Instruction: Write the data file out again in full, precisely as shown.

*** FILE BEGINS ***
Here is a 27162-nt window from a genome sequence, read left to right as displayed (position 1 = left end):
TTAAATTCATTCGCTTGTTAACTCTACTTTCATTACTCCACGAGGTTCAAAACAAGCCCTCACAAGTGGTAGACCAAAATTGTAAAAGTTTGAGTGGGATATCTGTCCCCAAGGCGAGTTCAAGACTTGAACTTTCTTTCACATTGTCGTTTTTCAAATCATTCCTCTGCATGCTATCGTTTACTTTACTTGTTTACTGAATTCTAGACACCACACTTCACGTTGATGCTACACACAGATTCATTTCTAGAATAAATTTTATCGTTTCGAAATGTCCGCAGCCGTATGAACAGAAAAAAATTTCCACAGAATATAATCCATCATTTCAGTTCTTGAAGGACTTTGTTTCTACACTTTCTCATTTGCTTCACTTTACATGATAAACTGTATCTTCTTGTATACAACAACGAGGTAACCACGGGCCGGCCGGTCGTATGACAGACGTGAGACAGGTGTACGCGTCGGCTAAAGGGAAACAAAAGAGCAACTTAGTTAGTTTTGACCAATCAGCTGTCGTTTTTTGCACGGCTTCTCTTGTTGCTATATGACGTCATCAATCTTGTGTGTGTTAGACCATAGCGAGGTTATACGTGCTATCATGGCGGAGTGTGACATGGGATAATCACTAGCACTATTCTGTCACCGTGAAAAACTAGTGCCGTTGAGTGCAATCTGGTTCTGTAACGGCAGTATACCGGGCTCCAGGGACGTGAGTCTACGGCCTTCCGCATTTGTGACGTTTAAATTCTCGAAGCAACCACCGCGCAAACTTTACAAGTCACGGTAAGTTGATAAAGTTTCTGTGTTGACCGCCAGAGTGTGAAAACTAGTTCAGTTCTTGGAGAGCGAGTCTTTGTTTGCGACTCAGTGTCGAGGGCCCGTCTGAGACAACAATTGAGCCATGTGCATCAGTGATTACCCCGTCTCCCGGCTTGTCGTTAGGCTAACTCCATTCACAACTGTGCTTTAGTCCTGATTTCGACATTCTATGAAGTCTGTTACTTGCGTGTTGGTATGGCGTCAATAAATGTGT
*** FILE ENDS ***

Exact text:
Here is a 27162-nt window from a genome sequence, read left to right as displayed (position 1 = left end):
TTAAATTCATTCGCTTGTTAACTCTACTTTCATTACTCCACGAGGTTCAAAACAAGCCCTCACAAGTGGTAGACCAAAATTGTAAAAGTTTGAGTGGGATATCTGTCCCCAAGGCGAGTTCAAGACTTGAACTTTCTTTCACATTGTCGTTTTTCAAATCATTCCTCTGCATGCTATCGTTTACTTTACTTGTTTACTGAATTCTAGACACCACACTTCACGTTGATGCTACACACAGATTCATTTCTAGAATAAATTTTATCGTTTCGAAATGTCCGCAGCCGTATGAACAGAAAAAAATTTCCACAGAATATAATCCATCATTTCAGTTCTTGAAGGACTTTGTTTCTACACTTTCTCATTTGCTTCACTTTACATGATAAACTGTATCTTCTTGTATACAACAACGAGGTAACCACGGGCCGGCCGGTCGTATGACAGACGTGAGACAGGTGTACGCGTCGGCTAAAGGGAAACAAAAGAGCAACTTAGTTAGTTTTGACCAATCAGCTGTCGTTTTTTGCACGGCTTCTCTTGTTGCTATATGACGTCATCAATCTTGTGTGTGTTAGACCATAGCGAGGTTATACGTGCTATCATGGCGGAGTGTGACATGGGATAATCACTAGCACTATTCTGTCACCGTGAAAAACTAGTGCCGTTGAGTGCAATCTGGTTCTGTAACGGCAGTATACCGGGCTCCAGGGACGTGAGTCTACGGCCTTCCGCATTTGTGACGTTTAAATTCTCGAAGCAACCACCGCGCAAACTTTACAAGTCACGGTAAGTTGATAAAGTTTCTGTGTTGACCGCCAGAGTGTGAAAACTAGTTCAGTTCTTGGAGAGCGAGTCTTTGTTTGCGACTCAGTGTCGAGGGCCCGTCTGAGACAACAATTGAGCCATGTGCATCAGTGATTACCCCGTCTCCCGGCTTGTCGTTAGGCTAACTCCATTCACAACTGTGCTTTAGTCCTGATTTCGACATTCTATGAAGTCTGTTACTTGCGTGTTGGTATGGCGTCAATAAATGTGT